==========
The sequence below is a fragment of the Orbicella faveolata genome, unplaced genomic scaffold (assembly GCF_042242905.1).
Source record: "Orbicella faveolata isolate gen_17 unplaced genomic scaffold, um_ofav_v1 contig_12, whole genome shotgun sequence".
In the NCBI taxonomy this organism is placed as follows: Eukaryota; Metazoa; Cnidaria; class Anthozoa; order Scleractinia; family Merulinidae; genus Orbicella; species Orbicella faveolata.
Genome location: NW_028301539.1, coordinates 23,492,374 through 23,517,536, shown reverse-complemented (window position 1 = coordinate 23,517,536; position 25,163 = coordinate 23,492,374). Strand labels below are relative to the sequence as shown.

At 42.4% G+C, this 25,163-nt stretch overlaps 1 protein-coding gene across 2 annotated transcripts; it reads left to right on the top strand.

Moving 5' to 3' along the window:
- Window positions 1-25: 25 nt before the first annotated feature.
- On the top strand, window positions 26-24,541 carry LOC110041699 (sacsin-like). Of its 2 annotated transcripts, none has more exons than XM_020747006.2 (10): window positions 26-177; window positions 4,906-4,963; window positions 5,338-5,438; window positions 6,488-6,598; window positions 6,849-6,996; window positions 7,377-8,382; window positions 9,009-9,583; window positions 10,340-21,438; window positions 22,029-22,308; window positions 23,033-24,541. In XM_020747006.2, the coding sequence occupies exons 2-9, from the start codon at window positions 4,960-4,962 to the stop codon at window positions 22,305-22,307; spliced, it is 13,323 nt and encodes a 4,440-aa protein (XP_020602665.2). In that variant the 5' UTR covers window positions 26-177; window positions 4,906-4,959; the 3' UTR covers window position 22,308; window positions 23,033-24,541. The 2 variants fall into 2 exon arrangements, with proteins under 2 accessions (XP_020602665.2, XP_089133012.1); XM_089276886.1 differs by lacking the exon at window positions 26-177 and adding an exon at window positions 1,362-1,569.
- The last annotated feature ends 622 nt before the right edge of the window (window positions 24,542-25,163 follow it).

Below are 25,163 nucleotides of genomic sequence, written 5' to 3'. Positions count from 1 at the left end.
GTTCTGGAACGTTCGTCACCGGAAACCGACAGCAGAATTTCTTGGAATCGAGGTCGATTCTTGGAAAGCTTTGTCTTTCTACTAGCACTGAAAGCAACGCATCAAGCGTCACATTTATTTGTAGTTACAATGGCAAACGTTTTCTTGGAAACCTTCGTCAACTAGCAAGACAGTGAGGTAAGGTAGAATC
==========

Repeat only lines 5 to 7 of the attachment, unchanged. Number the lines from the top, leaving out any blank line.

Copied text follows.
At 42.4% G+C, this 25,163-nt stretch overlaps 1 protein-coding gene across 2 annotated transcripts; it reads left to right on the top strand.

Moving 5' to 3' along the window:
- Window positions 1-25: 25 nt before the first annotated feature.